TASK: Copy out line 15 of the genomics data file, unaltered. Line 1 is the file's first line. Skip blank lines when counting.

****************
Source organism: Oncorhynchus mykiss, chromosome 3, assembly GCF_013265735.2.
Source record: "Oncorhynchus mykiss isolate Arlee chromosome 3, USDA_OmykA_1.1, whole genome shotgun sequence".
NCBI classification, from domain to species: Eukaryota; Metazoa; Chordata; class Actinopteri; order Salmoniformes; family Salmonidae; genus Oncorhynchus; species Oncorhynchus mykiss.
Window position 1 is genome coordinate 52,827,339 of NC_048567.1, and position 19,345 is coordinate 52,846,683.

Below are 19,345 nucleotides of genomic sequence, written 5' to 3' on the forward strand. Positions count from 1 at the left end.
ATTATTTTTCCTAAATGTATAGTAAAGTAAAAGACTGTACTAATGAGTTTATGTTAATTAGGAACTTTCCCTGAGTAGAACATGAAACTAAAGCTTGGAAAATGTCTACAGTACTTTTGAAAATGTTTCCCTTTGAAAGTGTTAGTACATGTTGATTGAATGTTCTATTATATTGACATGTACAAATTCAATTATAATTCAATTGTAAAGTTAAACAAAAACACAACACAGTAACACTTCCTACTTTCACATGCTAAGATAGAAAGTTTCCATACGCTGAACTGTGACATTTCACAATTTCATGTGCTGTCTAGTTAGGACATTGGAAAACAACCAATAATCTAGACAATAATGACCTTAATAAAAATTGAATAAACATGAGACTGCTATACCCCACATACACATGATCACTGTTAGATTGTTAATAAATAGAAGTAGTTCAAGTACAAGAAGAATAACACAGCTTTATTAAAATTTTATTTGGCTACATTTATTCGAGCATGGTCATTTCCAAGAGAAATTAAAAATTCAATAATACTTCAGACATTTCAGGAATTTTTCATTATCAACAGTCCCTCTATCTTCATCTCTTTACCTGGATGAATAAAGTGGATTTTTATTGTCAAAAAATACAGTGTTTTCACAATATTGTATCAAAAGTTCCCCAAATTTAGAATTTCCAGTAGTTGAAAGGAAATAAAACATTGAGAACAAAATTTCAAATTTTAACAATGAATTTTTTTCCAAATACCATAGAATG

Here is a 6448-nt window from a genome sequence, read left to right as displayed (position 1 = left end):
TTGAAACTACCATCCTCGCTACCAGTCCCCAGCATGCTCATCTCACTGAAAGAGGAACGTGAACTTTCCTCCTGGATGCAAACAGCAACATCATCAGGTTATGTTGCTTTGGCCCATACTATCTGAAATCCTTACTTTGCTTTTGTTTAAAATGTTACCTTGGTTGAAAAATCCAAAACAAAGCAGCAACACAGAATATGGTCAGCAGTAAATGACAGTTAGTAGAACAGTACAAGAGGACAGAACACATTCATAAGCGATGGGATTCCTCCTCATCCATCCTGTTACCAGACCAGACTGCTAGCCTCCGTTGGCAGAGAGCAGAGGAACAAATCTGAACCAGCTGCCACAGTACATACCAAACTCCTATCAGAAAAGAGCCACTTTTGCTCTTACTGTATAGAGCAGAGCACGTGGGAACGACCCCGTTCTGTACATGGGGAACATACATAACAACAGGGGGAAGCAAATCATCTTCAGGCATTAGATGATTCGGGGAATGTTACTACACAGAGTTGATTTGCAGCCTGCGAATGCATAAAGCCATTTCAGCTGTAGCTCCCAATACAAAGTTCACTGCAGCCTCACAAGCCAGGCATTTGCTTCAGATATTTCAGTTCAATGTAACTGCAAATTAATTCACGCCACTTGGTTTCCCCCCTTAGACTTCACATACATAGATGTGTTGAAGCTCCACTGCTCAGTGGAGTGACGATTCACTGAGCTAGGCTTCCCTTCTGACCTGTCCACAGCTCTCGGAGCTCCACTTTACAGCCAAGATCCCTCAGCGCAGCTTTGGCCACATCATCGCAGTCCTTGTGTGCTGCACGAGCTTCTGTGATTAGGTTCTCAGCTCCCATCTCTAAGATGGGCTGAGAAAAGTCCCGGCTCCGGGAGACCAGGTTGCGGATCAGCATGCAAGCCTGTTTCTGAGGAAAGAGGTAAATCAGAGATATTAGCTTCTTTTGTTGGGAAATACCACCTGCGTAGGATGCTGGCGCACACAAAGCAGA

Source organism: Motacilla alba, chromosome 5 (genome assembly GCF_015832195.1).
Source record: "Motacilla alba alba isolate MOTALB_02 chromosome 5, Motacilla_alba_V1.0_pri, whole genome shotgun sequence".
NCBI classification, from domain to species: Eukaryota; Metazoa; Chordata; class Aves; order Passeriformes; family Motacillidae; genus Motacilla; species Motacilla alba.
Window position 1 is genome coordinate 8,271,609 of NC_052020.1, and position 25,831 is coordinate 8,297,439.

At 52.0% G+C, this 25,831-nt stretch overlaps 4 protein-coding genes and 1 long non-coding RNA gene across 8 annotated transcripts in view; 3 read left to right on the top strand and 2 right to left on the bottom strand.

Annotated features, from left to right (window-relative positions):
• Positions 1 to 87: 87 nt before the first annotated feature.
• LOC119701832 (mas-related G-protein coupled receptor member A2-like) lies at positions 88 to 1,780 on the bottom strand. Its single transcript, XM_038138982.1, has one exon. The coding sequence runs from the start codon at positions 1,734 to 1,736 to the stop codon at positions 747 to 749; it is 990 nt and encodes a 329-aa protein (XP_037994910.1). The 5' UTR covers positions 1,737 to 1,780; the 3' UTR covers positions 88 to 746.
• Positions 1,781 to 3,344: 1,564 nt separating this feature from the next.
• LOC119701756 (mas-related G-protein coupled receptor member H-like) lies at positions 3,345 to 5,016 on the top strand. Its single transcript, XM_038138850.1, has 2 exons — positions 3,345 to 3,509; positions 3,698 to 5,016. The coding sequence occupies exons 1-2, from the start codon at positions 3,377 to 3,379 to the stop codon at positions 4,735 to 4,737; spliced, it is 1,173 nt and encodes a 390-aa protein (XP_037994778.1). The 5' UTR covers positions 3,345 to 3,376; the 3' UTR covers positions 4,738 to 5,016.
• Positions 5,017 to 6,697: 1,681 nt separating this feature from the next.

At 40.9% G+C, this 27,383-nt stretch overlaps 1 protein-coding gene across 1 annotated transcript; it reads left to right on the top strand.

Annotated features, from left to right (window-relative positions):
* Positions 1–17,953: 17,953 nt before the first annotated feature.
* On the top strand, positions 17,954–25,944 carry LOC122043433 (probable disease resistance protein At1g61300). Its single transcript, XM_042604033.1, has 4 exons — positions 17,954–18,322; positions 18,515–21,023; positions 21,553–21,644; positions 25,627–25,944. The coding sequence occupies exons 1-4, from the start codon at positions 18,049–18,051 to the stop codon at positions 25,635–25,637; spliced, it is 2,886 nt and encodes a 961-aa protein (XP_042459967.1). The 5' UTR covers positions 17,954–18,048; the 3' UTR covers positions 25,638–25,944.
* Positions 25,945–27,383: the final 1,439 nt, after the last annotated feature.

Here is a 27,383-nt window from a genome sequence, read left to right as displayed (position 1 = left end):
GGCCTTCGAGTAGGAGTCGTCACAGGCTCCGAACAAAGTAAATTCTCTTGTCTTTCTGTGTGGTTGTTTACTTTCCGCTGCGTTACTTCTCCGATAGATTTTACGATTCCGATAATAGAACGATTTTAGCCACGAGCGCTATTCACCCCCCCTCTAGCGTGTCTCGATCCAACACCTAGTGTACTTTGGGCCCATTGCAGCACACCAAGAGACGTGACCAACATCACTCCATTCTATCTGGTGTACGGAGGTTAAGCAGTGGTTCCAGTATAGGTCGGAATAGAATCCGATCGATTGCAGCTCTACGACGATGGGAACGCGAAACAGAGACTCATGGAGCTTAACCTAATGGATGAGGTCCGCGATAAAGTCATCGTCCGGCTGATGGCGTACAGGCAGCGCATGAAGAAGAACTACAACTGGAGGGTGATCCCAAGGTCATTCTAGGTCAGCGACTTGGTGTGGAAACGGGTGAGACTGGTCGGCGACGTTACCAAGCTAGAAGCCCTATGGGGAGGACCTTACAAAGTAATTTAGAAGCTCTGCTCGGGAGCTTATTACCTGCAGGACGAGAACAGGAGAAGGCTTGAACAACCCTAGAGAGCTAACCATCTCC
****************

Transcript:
• Positions 1 to 87: 87 nt before the first annotated feature.